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Choice Outstanding Academic Book
“The Body Project is at once rigorous and very accessible. Brumberg’s use of the intimate voices of girls’s diaries opened a wonderful discussion about sexuality in my women’s studies seminar. Students could see what was distinctive about their generation’s assumptions. In short, they could see themselves as part of history.” —Professor Joan Hedrick, Trinity College, and author of the Pulitzer Prize-winning Harriet Beecher Stowe: A Life
Girls today are in crisis—and this book shows why. Drawing on a vast array of lively historical sources, unpublished diaries by adolescent girls, and photographs that conjure up memories of the past, The Body Project chronicles how growing up in a female body has changed over the past century and why that experience is more difficult today than ever before.
Girls’ bodies have certainly changed—they mature much earlier—but at the same time traditional social supports for girls’ growth and development have collapsed. The media and popular culture exploit girls’ normal sensitivity to their changing bodies, and many girls grow up believing that “good looks”—rather than “good works”—represent the highest form of female perfection. With an eye for the humor in as well as the pain of female adolescence, Joan Jacobs Brumberg shows how American girls came to define themselves increasingly through their appearance, so that today the body has become their primary project.
With remarkable insight, Brumberg provides an account of what adolescent girls gained and lost as American women shed the corset and the ideal of virginity for a new world of dieting, sexual freedom, and consumerism. She explains how doctors and parents helped promote an ideal of physical perfection that underlies the current preoccupation with the body and contributes to many of the social and emotional problems identified by Mary Pipher in Reviving Ophelia and by Carol Gilligan in A Different Voice.
The Body Project describes the historical roots of the acute societal and psychological pressures that girls feel today, evoking important memories of girl culture as well as milestones of physical and emotional development, such as first periods, pimples, training bras, first dates, and sexual awakening. A vivid photo essay and excerpts from intimate diaries underscore how girls’ attitudes toward their bodies and sexuality have changed in the last century. The Body Project is a superb book, gracefully written, filled with understanding, and very relevant to the lives of girls and women today.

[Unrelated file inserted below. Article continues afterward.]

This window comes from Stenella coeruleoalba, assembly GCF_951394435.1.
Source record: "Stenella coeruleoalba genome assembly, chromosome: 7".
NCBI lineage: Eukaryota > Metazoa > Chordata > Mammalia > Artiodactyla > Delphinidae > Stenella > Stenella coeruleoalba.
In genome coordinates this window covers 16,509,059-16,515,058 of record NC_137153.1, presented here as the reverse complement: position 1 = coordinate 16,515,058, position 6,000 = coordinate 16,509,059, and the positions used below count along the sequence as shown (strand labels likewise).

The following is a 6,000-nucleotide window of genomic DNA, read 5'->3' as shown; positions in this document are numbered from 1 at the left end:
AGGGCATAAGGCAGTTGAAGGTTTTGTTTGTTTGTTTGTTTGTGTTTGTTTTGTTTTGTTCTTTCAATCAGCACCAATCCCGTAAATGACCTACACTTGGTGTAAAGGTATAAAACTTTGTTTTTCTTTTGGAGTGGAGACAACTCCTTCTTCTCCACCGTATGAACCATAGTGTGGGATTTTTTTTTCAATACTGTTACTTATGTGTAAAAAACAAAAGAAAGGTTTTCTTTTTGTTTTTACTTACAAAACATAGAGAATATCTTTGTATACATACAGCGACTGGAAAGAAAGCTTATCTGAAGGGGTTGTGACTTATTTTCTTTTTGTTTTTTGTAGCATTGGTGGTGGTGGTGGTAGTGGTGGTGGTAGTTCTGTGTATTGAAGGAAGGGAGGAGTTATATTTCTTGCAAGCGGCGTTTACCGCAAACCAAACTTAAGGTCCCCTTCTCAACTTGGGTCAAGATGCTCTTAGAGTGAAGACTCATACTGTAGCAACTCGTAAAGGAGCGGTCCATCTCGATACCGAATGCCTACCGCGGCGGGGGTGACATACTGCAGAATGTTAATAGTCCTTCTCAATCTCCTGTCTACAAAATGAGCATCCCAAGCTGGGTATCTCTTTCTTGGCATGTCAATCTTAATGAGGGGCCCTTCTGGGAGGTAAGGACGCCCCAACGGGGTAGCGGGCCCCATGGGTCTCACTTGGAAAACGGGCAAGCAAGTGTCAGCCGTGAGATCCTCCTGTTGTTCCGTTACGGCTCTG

PRAISE FOR The Body Project:
“Brumberg writes beautifully: her generous use of direct quotes from girls’ diaries makes this an interesting, lively, and moving account of girls’ worries and obsessions about their bodies and their sexuality. The book is a call to arms; our girls are in trouble and Brumberg offers provocative suggestions for change.” —Ruth Streigel-Moore, professor of psychology, Wesleyan University; past president of the Academy for Eating Disorders
“This book should help us all make sense of the body-image concerns girls and young women face today, and should serve as a companion to those interested in female development.” —Dr. David Herzog, director, Eating Disorders Unit, Massachusetts General Hospital, and associate professor of psychiatry, Harvard Medical School
“The Body Project is a very informative, interesting history of how girls were raised and perceived by themselves and others. Each chapter provides a concise chronology of events and mindsets of many different issues. . . . I would recommend this book to anyone who works with girls of any and all ages as it provides good insight into not only the past and present perceptions, but implications and recommendations for the future.” —Jana Lambert, The School Psychologist: A Publication of the New York Association of School Psychologists
“The Body Project is an extraordinary culmination of a decade of historical and contemporary research on American girlhood. It is a joy to read because Brumberg is masterful at combining historical archival scholarship with lively insights from past and recent personal diaries and memoirs. One of my favorite narratives illustrating the commercial identification of menarche with ‘sanitary hygiene’ is the young pre-menarcheal girl earlier in this century who explained to her friends that she could not come out to play because she was ‘practicing Kotex!’ While today’s girls would be more likely to say they were ‘practicing Tampax,’ there remains a cultural continuity in America that links a first menstrual period with personal hygiene rather than with a social ritual linking menstruation with the promise of fertility.” —Alice S. Rossi, Ph.D., Harriet Martineau Professor Emerita of Sociology, University of Massachusetts, Amherst